Why Eric and Adam's Relationship in 'Sex Education' Is So Incredibly Frustrating
Having a queer Black character fall for their tormentor is... a choice.
Netflix's Sex Education has shown that it can flawlessly blend the sweet and naughty bits with more difficult aspects of teenhood through the students at Moordale High, something that isn’t always so feasible in the real world. But now that we’ve spent two seasons getting to know the student body, we’re going deeper into them and exploring the people and situations that make up the lives of the characters we’ve come to adore.
Over the seasons I’ve become most attached to Eric (Ncuti Gatwa) and it has everything to do with wanting to be his dykey big cousin who gives him unsolicited advice on his love life—especially when it involves Adam (Connor Swindells), whom he is now officially dating. I’ll admit: I've despised their relationship since day one. Making a Black queer character fall in love (or lust) with their tormentor and oppressor was quite a choice. We make these sort of toxic decisions in our teen years (and often far after), but I watched this season in hopes that Eric would realize not just more of his worth, but realize the type of love he was worthy of receiving. I want the best for him, and while Season 3 gives us Eric in love, I wish he didn’t have such a difficult time getting there.
There is also this continuation of the attempt to make the viewers feel bad for Adam, to make us hope for his transformation from horrible bully to nice guy, but even after watching, I am still hard-pressed to root for him. I don’t enjoy that it’s mainly the characters of color (Ola, Eric, and Miss Sands) being used as a catalyst for Adam's change, serving as his punching bags and therapists along the road to self-realization. It’s difficult for me to commiserate with a cis white male, even if he does spend nearly all 8 episodes trying to figure out who he really is.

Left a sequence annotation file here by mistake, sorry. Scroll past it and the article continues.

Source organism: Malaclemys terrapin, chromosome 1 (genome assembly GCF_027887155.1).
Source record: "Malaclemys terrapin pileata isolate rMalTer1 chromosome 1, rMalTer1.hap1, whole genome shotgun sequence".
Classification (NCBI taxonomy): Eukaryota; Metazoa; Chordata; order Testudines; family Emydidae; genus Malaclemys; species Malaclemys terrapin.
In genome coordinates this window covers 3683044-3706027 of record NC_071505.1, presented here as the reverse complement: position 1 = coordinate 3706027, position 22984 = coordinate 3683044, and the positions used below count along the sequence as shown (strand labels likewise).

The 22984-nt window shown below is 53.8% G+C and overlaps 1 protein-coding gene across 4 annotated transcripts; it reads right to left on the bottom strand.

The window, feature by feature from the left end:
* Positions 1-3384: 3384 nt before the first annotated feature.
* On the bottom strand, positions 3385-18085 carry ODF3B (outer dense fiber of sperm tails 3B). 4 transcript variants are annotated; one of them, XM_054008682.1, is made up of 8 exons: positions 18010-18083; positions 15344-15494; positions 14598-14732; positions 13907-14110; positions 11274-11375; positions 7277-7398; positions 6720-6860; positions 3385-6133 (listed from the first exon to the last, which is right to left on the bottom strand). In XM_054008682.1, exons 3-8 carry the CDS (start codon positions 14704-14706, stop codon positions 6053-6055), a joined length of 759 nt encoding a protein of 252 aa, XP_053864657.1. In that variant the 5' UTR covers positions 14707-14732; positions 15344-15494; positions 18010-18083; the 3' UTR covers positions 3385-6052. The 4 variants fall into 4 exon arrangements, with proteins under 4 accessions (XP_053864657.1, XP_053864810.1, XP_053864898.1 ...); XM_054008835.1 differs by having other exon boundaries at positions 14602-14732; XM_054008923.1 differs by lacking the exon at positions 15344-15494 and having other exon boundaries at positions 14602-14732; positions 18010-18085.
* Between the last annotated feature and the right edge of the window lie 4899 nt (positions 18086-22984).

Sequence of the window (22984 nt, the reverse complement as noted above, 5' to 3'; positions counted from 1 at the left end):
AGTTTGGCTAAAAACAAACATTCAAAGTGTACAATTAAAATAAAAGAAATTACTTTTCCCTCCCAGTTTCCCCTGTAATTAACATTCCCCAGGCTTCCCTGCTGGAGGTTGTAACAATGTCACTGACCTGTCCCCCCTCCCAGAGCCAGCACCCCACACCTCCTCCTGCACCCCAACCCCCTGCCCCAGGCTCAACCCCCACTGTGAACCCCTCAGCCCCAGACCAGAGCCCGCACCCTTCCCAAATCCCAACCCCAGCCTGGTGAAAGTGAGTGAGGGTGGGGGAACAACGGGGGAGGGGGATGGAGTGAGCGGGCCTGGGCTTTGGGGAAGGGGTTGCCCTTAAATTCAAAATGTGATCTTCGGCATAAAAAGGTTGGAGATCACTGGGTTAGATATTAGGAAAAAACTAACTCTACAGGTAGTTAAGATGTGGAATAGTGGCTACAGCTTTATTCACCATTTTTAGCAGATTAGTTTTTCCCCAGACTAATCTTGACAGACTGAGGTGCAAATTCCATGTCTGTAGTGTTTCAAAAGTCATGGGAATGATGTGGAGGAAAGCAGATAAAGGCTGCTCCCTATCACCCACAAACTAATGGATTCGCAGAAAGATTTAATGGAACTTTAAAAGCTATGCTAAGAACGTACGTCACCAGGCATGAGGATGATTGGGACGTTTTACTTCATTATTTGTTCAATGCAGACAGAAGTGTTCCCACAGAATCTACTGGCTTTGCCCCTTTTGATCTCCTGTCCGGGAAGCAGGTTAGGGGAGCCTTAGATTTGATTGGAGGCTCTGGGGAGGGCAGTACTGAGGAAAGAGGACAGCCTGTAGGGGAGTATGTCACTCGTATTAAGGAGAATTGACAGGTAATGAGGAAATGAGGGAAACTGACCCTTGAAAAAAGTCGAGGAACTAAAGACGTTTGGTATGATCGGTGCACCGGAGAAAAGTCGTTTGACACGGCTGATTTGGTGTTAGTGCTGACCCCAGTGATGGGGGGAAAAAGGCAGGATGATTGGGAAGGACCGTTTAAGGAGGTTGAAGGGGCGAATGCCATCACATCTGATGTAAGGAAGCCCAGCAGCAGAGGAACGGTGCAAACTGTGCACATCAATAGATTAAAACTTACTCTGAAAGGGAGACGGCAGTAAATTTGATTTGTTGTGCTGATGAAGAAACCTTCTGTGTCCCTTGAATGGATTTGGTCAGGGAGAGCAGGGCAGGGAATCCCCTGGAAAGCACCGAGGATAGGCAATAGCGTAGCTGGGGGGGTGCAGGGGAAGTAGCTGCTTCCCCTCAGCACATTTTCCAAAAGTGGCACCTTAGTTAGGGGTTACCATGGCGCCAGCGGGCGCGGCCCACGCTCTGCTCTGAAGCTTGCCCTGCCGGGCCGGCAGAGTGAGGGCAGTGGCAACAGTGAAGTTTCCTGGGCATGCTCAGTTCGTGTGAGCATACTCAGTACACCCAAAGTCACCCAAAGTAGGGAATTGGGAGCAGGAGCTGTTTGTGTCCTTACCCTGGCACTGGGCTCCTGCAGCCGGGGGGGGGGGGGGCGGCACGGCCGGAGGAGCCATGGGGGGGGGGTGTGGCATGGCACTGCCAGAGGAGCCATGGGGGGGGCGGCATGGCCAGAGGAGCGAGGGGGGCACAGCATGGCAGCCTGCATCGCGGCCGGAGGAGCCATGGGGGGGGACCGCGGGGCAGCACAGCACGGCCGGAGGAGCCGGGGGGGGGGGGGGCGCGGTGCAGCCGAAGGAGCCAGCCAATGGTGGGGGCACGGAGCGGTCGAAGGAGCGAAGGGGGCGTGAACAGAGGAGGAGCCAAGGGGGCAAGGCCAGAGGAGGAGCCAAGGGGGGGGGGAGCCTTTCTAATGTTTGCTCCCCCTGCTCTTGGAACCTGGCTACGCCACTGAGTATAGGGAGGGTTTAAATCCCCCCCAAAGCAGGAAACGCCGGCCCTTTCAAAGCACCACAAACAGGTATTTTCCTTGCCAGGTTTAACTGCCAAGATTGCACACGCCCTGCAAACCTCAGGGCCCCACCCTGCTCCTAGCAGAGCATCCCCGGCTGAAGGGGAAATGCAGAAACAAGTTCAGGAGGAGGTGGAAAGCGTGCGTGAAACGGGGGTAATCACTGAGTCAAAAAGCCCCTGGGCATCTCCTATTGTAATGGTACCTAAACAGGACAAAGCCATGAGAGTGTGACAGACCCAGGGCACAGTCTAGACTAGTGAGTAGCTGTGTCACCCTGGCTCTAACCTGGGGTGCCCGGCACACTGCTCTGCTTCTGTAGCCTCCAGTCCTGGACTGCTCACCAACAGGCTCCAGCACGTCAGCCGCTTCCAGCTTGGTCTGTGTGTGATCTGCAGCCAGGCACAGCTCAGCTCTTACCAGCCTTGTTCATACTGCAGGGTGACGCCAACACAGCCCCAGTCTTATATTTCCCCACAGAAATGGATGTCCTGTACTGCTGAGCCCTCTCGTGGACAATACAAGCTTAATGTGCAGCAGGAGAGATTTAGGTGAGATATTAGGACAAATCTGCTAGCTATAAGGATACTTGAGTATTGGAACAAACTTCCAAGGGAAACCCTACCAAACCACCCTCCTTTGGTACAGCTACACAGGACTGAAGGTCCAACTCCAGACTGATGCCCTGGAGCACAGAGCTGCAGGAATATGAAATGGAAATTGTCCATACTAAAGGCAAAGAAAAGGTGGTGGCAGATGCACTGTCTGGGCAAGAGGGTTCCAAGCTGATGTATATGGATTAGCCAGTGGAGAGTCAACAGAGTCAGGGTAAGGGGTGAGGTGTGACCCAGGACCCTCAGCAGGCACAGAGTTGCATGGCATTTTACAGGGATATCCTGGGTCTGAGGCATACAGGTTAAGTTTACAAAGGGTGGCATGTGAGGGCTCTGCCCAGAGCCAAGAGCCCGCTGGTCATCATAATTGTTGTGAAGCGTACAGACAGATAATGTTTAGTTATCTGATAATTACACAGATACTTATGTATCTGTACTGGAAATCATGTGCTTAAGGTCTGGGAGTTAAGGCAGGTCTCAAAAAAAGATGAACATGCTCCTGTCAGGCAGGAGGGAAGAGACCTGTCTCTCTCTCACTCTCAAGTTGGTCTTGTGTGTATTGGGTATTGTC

Adam has been torturing Eric since middle school, physically and verbally, using all the ways of your typical bully—calling him names, pushing him in hallways, and even stealing his lunch. Then after 2 seasons filled with more cruelty, a confusing first sexual encounter, and forced declarations of queerness and love, they start this season in a relationship. Adam puts Eric through emotional olympics from Episode 1 where he attacks someone he thinks is laughing at him because of his new relationship. Then he hurts Eric by introducing him as his “friend” while in front of his mother, gets jealous of Rahim, who Eric left for Adam, and, because of it, picks a fight with Eric, and then wants to hide their relationship from the big gay world by using the age-old excuse of “liking it when it’s just you and me.”
Coming out and reckoning with all that comes with it, especially for someone like Adam who has spent his life learning and affirming all that comes with toxic masculinity, is difficult, I’m sure. But that doesn’t give him, or anyone, a hall pass to constantly hurt someone you claim to love, project your insecurities onto your new partner, and expect them to chalk it up to your queer growing pains.